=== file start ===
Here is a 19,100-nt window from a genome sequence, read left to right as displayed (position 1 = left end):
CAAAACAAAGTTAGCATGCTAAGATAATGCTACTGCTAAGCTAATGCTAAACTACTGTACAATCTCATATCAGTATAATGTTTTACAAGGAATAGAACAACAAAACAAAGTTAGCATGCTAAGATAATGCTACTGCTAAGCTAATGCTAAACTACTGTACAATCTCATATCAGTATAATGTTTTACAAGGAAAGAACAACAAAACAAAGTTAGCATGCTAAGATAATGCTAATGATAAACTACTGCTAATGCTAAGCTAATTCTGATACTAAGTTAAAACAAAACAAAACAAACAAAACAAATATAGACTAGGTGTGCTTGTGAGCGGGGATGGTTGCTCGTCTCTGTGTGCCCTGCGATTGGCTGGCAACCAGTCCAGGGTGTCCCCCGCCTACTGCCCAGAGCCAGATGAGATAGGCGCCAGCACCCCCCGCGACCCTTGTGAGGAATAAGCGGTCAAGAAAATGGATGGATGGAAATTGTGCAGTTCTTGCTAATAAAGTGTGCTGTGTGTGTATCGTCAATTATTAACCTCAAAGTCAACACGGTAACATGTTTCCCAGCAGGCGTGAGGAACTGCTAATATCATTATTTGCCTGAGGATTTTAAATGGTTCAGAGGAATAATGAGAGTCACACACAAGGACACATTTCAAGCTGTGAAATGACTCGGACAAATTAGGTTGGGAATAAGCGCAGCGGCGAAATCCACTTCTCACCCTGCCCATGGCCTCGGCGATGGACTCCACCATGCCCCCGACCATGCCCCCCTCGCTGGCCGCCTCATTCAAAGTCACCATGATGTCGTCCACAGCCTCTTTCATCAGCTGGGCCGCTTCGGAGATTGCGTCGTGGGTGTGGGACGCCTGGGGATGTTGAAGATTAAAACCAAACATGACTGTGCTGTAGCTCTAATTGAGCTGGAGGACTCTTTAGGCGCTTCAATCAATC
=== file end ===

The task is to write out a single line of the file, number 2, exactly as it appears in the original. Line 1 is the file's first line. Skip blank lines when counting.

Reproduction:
CAAAACAAAGTTAGCATGCTAAGATAATGCTACTGCTAAGCTAATGCTAAACTACTGTACAATCTCATATCAGTATAATGTTTTACAAGGAATAGAACAACAAAACAAAGTTAGCATGCTAAGATAATGCTACTGCTAAGCTAATGCTAAACTACTGTACAATCTCATATCAGTATAATGTTTTACAAGGAAAGAACAACAAAACAAAGTTAGCATGCTAAGATAATGCTAATGATAAACTACTGCTAATGCTAAGCTAATTCTGATACTAAGTTAAAACAAAACAAAACAAACAAAACAAATATAGACTAGGTGTGCTTGTGAGCGGGGATGGTTGCTCGTCTCTGTGTGCCCTGCGATTGGCTGGCAACCAGTCCAGGGTGTCCCCCGCCTACTGCCCAGAGCCAGATGAGATAGGCGCCAGCACCCCCCGCGACCCTTGTGAGGAATAAGCGGTCAAGAAAATGGATGGATGGAAATTGTGCAGTTCTTGCTAATAAAGTGTGCTGTGTGTGTATCGTCAATTATTAACCTCAAAGTCAACACGGTAACATGTTTCCCAGCAGGCGTGAGGAACTGCTAATATCATTATTTGCCTGAGGATTTTAAATGGTTCAGAGGAATAATGAGAGTCACACACAAGGACACATTTCAAGCTGTGAAATGACTCGGACAAATTAGGTTGGGAATAAGCGCAGCGGCGAAATCCACTTCTCACCCTGCCCATGGCCTCGGCGATGGACTCCACCATGCCCCCGACCATGCCCCCCTCGCTGGCCGCCTCATTCAAAGTCACCATGATGTCGTCCACAGCCTCTTTCATCAGCTGGGCCGCTTCGGAGATTGCGTCGTGGGTGTGGGACGCCTGGGGATGTTGAAGATTAAAACCAAACATGACTGTGCTGTAGCTCTAATTGAGCTGGAGGACTCTTTAGGCGCTTCAATCAATC